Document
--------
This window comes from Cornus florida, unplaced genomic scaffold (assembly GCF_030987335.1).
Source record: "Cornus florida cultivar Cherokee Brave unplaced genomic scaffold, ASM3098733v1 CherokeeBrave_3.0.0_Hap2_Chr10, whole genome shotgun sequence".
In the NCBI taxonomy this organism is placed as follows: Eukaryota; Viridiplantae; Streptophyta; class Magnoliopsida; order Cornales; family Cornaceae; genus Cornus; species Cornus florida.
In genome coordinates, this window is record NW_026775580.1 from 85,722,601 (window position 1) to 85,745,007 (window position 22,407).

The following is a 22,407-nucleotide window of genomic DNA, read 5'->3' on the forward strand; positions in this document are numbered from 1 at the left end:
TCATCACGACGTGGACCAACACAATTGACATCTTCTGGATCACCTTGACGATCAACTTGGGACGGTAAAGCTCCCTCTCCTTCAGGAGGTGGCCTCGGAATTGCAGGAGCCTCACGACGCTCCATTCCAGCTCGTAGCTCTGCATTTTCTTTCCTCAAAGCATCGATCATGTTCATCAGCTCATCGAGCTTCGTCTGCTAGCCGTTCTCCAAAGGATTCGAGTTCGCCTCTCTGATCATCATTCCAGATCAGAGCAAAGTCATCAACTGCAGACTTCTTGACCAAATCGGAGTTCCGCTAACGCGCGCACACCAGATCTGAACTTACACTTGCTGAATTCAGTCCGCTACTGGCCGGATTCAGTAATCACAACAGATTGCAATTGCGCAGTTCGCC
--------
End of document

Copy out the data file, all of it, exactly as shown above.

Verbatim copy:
This window comes from Cornus florida, unplaced genomic scaffold (assembly GCF_030987335.1).
Source record: "Cornus florida cultivar Cherokee Brave unplaced genomic scaffold, ASM3098733v1 CherokeeBrave_3.0.0_Hap2_Chr10, whole genome shotgun sequence".
In the NCBI taxonomy this organism is placed as follows: Eukaryota; Viridiplantae; Streptophyta; class Magnoliopsida; order Cornales; family Cornaceae; genus Cornus; species Cornus florida.
In genome coordinates, this window is record NW_026775580.1 from 85,722,601 (window position 1) to 85,745,007 (window position 22,407).

The following is a 22,407-nucleotide window of genomic DNA, read 5'->3' on the forward strand; positions in this document are numbered from 1 at the left end:
TCATCACGACGTGGACCAACACAATTGACATCTTCTGGATCACCTTGACGATCAACTTGGGACGGTAAAGCTCCCTCTCCTTCAGGAGGTGGCCTCGGAATTGCAGGAGCCTCACGACGCTCCATTCCAGCTCGTAGCTCTGCATTTTCTTTCCTCAAAGCATCGATCATGTTCATCAGCTCATCGAGCTTCGTCTGCTAGCCGTTCTCCAAAGGATTCGAGTTCGCCTCTCTGATCATCATTCCAGATCAGAGCAAAGTCATCAACTGCAGACTTCTTGACCAAATCGGAGTTCCGCTAACGCGCGCACACCAGATCTGAACTTACACTTGCTGAATTCAGTCCGCTACTGGCCGGATTCAGTAATCACAACAGATTGCAATTGCGCAGTTCGCC